Was Earth Struck By Multiple ET Impacts 65 Million Years Ago? New Discoveries Say “Yes”

SL_9 The massive multiple collisions of Comet Shoemaker-Levy 9 with Jupiter in 1994  (image) over a period of a few days has a parallel in the ancient, pre-historic history of Earth.

Several impact craters found in Ukraine, ranging from 350 to 65 million years old could be part of explaining Dinosaur extinction around 65 millions of years ago. The impacts play an important role in understanding the frequencies of asteroid impacts to earth, as well as understanding the critical K/T boundary and associated layers in our geological history.

At least two of the identified impact craters in Ukraine seem to be linked to the age of mass extinction on earth happened around 65 million years ago -the age of the K/T boundary found around the world as well.


The most important impact was the Boltysh Crater in the Kirovohrad Oblast province of Ukraine.The crater is 24 km in diameter and its age of 65.17 ± 0.64 million years, based on argon dating techniques, is within error of that of Chicxulub Crater in Mexico, and the KT boundary. The Chicxulub impact is believed to have caused the mass extinction at the end of the Cretaceous era, which included the extinction of the dinosaurs.

Several other impact craters around the world in addition to the Boltysh have estimated ages of about 65 million years, leading to the suggestion that the Earth was struck by multiple asteroid impacts at that time.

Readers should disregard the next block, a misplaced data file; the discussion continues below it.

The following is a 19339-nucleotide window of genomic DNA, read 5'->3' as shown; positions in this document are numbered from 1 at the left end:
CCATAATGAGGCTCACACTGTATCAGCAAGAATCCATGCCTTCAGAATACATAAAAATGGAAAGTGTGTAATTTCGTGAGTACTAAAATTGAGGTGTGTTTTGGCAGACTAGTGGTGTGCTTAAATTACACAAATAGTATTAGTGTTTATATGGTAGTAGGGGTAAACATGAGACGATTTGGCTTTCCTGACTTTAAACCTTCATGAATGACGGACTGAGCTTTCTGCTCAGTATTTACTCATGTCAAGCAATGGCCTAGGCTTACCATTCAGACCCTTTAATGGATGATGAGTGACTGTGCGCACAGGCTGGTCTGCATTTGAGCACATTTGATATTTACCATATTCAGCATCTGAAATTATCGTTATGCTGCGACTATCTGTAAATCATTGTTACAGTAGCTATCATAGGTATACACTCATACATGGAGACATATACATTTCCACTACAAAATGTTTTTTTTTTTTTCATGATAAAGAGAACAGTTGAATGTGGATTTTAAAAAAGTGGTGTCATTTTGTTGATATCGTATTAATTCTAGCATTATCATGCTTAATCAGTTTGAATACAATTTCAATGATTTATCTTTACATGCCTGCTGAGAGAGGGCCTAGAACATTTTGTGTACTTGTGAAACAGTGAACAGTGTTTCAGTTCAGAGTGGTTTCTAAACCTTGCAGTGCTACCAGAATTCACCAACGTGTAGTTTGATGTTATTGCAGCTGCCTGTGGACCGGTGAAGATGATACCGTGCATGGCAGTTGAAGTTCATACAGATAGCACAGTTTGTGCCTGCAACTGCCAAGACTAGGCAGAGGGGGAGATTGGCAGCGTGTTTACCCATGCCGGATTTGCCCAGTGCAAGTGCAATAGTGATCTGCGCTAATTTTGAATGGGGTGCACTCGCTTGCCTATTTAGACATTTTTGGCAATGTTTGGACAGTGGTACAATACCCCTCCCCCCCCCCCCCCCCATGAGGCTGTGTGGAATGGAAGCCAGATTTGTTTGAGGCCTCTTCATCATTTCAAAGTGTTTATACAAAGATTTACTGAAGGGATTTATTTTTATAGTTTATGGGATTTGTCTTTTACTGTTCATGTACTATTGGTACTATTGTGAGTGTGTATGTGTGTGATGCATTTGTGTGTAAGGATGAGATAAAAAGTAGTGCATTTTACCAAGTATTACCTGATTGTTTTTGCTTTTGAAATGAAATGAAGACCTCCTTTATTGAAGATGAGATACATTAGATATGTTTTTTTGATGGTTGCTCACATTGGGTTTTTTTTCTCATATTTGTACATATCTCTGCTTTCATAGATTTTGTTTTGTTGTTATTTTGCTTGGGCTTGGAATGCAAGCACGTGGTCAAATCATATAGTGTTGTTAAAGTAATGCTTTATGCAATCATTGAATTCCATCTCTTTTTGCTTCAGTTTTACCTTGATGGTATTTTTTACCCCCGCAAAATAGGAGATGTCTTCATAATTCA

It is estimated that immediately after the Boltysh impact, ejecta covered an area of 25,000 km² to a depth of 1 meter or greater, and was some 600 meter deep at the crater rim. The crater is not visible on satellite pictures as it is part of agricultural land today and covered with sediments.

The crater contains a central uplift about 6 km in diameter, rising about 550 m above the base level of the crater. This uplift currently lies beneath about 500 m of sediment deposited since the impact, and was discovered in the 1960s during oil exploration.

Although the ages derived for Chicxulub and Boltysh are the same to within their statistical errors, it does not necessarily follow that they formed at exactly the same time. At the estimated rate of impacts on the Earth, it would not be extremely unusual for a Boltysh-sized crater to be formed within half a million years of Chicxulub. The dating of these impact craters is not yet accurate enough to establish whether the asteroids arrived thousands of years apart, perhaps as part of a generally elevated rate of impacts at that time, or were almost simultaneous, like the impacts of the fragments of Comet Shoemaker-Levy 9 on Jupiter in 1994.

The discovery of the unconfirmed Silverpit crater and the early report of its age as 65 – 60 million years initially gave greater weight to the hypothesis that the Earth was struck by multiple asteroids at this time, however, the age estimate has now been broadened to 74 – 45 million years.

One hundred and two core boxes containing over 400m of core from the Bolytsh impact crater in the Ukraine have arrived in Aberdeen as part of the NERC funded project into the environmental effects that resulted from this 65 million year old impact crater. Core recovery is over 95%, providing the team with a near complete geological record starting from the impact rocks of the crater floor through nearly 400 meters of sediments from the lake that filled the crater after the impact.

Seleny Gai impact crater just south of the Bolytsh crater is of 80 million +/- 20 million years old, so it could be part of the multiple impact event where Bolytsh belongs.

Jason McManus via spyderlinks.net

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